Christianity is Not Great shows that if Christians hope to claim that they are a force for good, then they must face up to the fact that many biblical values are immoral. This book shows how pandering to fundamentalists has led to deaths by religiously-mandated child abuse and fake “faith healers,” that the abuse of women has been made to seem respectable by the Bible, and that irrationality has been encouraged in the face of the realities of evolution and climate change. Fundamentalists have also defended slavery and have sought to radically alter the U.S. Constitution so as to give themselves the right to rule over everyone else. It is a blot on Christianity’s record that it’s largely secularists who stand up to Christian fundamentalists. Christianity, even at its best, has severe problems and a sorry history that must be honestly addressed. At its worst, it is a threat to this republic, and to the health and safety of future human inhabitants of this planet.


Christianity is Not Great shows that Christianity, even at its best, has severe problems and a sorry history that must be honestly addressed. At its worst, it is a threat to this republic, and to the health and safety of future human inhabitants of this planet.

--Dr. Abby Hafer, Senior Lecturer in Biology, Curry College.


“By their fruits shall ye know them.” So says the Good Book. This good book, brought together by the indefatigable John Loftus, assays the fruits of Christianity from ancient times to the present day, and documents persuasively how they are the produce of a poisonous tree. Christian apologists are quick to credit Christianity for the march of science, morality, democracy, and human rights, but the cold light of historical facts and present realities, marshalled in these pages, suggests otherwise. Overall, this fantastic collection makes a good case for religion in general being an artifact of the childhood of civilization—and a childish thing that we would do very well to put away.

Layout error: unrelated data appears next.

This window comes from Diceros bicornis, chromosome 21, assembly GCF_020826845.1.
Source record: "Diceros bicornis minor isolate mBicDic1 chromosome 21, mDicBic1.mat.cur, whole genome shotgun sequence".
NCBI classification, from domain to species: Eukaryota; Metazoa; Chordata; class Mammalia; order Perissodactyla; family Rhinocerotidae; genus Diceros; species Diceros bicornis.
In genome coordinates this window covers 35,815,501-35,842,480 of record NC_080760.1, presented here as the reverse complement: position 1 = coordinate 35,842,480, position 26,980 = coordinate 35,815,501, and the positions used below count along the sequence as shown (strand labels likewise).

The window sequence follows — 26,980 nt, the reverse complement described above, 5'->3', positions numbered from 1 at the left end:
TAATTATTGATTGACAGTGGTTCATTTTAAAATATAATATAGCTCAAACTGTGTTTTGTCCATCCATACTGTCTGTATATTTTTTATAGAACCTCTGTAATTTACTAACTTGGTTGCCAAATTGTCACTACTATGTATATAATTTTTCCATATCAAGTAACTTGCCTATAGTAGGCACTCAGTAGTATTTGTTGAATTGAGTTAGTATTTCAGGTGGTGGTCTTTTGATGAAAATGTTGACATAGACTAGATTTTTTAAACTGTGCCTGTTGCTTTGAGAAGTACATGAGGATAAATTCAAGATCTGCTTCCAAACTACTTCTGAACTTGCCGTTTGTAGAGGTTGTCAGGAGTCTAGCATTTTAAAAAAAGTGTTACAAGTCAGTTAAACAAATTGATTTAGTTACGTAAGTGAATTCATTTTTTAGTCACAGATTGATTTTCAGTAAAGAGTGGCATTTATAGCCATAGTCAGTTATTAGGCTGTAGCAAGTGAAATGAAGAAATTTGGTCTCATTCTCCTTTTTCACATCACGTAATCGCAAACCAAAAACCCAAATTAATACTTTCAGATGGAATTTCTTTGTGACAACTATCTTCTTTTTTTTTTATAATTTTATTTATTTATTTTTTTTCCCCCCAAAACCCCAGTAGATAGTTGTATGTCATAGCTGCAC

--Dr. Rebecca Bradley, Ph.D in Archaeology from Cambridge University.


Philosophers of religion tend to focus on whether religious claims are true and, if so, how beliefs in such claims can be justified. They tend to spend much less time on whether such beliefs are good, harmful, or a combination of both. In Christianity Is Not Great, John Loftus and his contributors defend a modest claim: Christianity causes real harm. What makes this book so valuable is its catalog of the numerous ways in which Christianity can be (and has been) harmful. Anyone who wants to learn more about the harms of Christianity needs to read this book.

-- Jeffery Jay Lowder, co-founder and President Emeritus, Internet Infidels, and co-editor of The Empty Tomb: Jesus Beyond the Grave.

This blurb was edited down for the back cover of the book by deleting his first two sentences.


You can get the book here.